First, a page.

So Much for One-Party Government


Washington. -- The pending collapse of the North American Free Trade Agreement -- you'll hear it hit the deck around Christmastime if it isn't withdrawn for retooling sooner -- is the latest example of the mythical rewards of one-party government.

When they were running against George Bush last year, Bill Clinton and Al Gore were painting in bright colors the idea of a Democratic president working with a Democratic-controlled Congress. The key to the dreaded Washington gridlock could be found in putting one party in charge, or so the argument went.

The electorate found that notion pretty appealing after four years of partisan bickering and government by veto. More than a few voters invested their franchise in the idea that Mr. Clinton and his Democratic colleagues on Capitol Hill might get something accomplished if they were all wearing the same label.

Well, like a lot of other things this year, that scenario hasn't panned out. What Messrs. Clinton and Gore didn't mention along the campaign trail was that their political party -- and particularly the "moderate" wing from which they emerged -- had no more sense of discipline than a pack of 5-year-olds at an ice cream parlor.

All around him, President Clinton sees Democratic members of Congress who ran ahead of his narrow 43 percent plurality last fall going their own way, party loyalty be hanged. On deficit reduction and NAFTA, on gays in the military and campaign finance reform and the coming battle over reform of the nation's health-care system, it's a cast of independent operators.

NAFTA is the issue that drove the big-city liberals away from Mr. Clinton, a circumstance he might have anticipated if he were as politically astute as some of us used to believe.

Still, you've got to light a candle for the guy. The list of congressional Democrats who've kneecapped the president in public and private is stunning. You have to wonder if, when he was running for the White House, the Arkansas governor had any idea of the runaway faithlessness inside his own party.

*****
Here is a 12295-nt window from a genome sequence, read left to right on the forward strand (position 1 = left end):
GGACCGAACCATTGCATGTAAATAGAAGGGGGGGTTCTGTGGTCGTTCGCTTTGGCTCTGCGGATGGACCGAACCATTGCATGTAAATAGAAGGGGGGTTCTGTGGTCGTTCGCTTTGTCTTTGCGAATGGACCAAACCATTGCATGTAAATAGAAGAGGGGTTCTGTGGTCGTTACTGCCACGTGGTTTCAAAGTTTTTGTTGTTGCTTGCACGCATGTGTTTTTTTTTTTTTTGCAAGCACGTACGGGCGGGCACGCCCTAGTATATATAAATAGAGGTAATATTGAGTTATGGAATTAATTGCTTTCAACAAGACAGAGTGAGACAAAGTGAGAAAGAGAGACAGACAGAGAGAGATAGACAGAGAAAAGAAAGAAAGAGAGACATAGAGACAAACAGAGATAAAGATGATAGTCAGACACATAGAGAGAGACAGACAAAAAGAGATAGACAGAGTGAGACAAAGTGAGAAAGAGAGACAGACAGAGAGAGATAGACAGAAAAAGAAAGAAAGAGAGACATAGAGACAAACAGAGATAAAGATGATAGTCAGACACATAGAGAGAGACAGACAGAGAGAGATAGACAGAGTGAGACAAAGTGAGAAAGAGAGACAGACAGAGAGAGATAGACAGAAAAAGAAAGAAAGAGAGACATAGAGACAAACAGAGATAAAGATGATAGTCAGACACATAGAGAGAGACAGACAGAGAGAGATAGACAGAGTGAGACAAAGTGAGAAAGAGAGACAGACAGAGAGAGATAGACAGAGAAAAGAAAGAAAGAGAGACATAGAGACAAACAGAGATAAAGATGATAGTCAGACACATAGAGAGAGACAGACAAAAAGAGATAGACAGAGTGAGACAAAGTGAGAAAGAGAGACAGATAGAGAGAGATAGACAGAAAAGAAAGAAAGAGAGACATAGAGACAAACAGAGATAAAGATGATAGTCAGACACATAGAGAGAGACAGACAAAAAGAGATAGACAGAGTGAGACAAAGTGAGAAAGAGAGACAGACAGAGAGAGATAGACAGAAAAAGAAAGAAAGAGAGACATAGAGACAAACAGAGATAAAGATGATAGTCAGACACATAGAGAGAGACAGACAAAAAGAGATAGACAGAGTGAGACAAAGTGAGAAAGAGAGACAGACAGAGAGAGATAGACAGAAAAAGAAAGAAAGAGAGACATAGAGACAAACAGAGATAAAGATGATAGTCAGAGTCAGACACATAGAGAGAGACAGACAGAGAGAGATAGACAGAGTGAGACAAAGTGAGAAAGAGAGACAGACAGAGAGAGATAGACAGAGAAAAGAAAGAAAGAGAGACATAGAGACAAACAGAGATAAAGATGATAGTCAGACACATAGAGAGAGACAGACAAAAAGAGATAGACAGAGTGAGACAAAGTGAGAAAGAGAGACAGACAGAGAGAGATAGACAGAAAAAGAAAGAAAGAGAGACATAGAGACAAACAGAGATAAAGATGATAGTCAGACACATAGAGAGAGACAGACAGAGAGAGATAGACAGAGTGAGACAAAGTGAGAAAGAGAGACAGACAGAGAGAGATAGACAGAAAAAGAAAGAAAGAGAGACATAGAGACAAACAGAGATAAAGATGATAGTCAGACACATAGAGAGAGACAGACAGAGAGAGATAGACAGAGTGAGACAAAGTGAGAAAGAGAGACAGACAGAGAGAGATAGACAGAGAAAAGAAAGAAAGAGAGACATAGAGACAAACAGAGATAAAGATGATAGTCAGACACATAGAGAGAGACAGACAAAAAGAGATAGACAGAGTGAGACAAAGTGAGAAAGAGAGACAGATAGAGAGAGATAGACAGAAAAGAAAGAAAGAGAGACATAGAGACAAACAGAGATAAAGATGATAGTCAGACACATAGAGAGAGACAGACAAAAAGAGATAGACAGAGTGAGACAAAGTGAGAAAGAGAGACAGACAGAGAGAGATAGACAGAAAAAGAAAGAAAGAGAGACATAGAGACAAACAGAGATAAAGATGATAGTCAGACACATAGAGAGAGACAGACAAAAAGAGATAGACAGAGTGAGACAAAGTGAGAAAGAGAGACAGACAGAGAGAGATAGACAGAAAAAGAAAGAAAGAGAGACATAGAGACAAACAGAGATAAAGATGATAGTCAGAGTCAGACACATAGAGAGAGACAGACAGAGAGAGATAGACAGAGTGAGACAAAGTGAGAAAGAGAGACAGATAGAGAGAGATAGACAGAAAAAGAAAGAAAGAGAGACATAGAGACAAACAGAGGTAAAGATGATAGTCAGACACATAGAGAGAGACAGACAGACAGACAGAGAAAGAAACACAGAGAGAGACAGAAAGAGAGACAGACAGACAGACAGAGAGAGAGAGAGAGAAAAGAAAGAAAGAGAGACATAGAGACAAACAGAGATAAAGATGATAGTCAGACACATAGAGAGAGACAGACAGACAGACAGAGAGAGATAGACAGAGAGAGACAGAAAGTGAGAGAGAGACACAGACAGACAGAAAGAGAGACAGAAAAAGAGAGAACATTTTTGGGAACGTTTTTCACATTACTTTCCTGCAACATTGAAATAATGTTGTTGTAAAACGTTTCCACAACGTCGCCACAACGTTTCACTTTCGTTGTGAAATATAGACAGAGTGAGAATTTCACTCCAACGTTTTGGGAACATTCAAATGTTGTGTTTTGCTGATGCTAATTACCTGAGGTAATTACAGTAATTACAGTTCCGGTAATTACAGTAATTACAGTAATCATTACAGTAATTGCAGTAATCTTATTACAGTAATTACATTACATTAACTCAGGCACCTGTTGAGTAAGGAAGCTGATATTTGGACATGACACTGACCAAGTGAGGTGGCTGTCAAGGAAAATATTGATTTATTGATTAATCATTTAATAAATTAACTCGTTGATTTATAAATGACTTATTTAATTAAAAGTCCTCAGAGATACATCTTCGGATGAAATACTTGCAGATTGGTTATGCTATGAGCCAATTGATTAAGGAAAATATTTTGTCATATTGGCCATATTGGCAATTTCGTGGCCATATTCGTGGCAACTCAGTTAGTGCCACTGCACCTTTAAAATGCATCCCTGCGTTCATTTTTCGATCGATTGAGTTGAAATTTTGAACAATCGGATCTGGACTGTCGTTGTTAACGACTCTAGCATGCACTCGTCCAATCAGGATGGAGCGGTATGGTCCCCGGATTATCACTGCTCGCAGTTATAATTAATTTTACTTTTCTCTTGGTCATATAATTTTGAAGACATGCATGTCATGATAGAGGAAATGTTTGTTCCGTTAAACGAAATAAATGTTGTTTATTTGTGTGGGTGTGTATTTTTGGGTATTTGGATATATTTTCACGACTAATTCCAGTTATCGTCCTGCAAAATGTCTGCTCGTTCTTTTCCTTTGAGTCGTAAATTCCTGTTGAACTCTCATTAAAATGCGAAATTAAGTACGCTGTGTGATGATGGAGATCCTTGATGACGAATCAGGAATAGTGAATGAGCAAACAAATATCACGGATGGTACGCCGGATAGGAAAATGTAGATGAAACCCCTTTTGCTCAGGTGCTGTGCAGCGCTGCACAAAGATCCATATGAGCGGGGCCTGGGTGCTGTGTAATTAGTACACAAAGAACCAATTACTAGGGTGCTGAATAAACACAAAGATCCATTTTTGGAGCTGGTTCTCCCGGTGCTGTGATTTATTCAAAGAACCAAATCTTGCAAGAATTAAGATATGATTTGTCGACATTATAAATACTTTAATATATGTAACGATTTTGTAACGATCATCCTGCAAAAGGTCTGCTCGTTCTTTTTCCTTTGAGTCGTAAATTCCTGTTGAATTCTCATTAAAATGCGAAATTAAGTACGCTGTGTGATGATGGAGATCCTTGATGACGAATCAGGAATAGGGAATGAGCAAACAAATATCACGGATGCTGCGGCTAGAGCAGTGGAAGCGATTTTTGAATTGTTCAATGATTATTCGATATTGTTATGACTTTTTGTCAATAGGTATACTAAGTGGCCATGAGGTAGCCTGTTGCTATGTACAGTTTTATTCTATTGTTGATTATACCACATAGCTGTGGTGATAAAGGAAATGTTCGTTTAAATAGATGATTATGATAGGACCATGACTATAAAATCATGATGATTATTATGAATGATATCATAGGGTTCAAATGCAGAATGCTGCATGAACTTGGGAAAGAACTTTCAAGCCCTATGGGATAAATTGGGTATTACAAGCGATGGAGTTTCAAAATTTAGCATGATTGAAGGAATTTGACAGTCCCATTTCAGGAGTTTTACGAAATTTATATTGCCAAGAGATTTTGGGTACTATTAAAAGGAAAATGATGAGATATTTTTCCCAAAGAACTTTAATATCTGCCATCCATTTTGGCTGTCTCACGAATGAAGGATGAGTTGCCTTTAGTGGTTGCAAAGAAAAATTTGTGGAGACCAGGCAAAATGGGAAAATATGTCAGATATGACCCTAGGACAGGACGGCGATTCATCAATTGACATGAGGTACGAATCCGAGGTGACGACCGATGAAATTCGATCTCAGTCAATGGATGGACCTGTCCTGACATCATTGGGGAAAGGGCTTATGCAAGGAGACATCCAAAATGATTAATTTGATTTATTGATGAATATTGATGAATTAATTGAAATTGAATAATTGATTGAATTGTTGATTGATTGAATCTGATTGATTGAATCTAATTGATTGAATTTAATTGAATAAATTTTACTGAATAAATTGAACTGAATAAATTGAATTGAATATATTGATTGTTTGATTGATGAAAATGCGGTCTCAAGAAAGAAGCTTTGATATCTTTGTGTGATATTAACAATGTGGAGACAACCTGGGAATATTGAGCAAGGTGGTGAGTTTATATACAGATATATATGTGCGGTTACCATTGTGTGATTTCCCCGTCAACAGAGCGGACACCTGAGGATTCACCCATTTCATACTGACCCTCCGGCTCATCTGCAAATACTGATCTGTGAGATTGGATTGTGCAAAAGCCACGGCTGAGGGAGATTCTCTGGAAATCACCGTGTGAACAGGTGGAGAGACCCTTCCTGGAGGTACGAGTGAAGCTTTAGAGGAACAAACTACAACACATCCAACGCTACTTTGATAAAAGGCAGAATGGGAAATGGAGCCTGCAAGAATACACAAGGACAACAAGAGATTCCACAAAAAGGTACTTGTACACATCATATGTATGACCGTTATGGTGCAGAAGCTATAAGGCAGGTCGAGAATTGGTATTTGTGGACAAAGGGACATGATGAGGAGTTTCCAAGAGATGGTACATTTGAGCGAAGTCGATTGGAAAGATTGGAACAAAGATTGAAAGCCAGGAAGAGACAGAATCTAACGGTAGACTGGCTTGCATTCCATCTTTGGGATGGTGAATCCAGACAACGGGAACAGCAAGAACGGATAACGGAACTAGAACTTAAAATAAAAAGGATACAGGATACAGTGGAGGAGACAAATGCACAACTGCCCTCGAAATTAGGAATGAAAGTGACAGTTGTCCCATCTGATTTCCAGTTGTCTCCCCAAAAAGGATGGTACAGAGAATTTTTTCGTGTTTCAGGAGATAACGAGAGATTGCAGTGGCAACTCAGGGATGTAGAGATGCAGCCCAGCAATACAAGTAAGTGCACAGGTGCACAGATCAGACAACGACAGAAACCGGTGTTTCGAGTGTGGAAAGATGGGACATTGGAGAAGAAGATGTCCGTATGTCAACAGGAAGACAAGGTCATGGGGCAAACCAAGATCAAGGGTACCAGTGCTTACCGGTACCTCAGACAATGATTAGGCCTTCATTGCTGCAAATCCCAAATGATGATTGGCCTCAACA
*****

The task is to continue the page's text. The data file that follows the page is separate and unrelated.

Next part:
Certainly Clinton must be held accountable for his own listless leadership ways. But the willingness of so many Democrats to toss him on the scrap heap after eight months as head of a party that went 16 years between winning presidential elections is breathtaking. When these Democrats sit around, do they imagine how much better their political lives will be three years hence when Senate Majority Leader Bob Dole, R-Kan., is managing the budget bill for President Dick Cheney?

Keeping track of Democratic disloyalty has become a full-time avocation, but it always pays to keep an eye on Senate Armed Services Committee Chairman Sam Nunn of Georgia.

Mr. Nunn recently was amending the defense budget to make the military policy toward gays and lesbians more restrictive than the one agreed to by the administration and the Joint Chiefs of Staff. The senator, who masquerades as a Democrat, apparently feels he hasn't taken a big enough chunk out of President Clinton's hide on the gays-in-the-military issue, or that he hasn't spent sufficient time prostrated before the military establishment upset by opposing the use of force in the Persian Gulf two years ago.

As it happened, 24 Senate Democrats, including some Hall of Fame liberals, joined Senator Nunn in adding insult to human rights injury on the matter.

Sullen Sam is a child of his times, a Democratic politician who doesn't make a distinction between going AWOL for the weekend and deserting altogether. When he voted against the Clinton budget earlier this year, Mr. Nunn didn't go over the side quietly. No, he felt it necessary to bray in tandem with Sen. Pete Domenici, R-N.M., on the perils of the Clinton plan.

Even the preposterous Sen. David Boren of Oklahoma, the oil baron's friend, the man who lives to make sure his dusty Tulsa constituents won't have to pay more than 87 cents a gallon to gas up the family pickup, couldn't bring himself to conduct that sort of performance.

From his vantage point inside the White House and atop his 35 percent job-approval rating, Mr. Clinton must think often of the recent assessment of House Speaker Tom Foley, D-Wash., who suggested that among Capitol Hill Democrats, a little less whining about leadership and a little more "followership" might be helpful.

C7 Steve Daley is a columnist for the Chicago Tribune.

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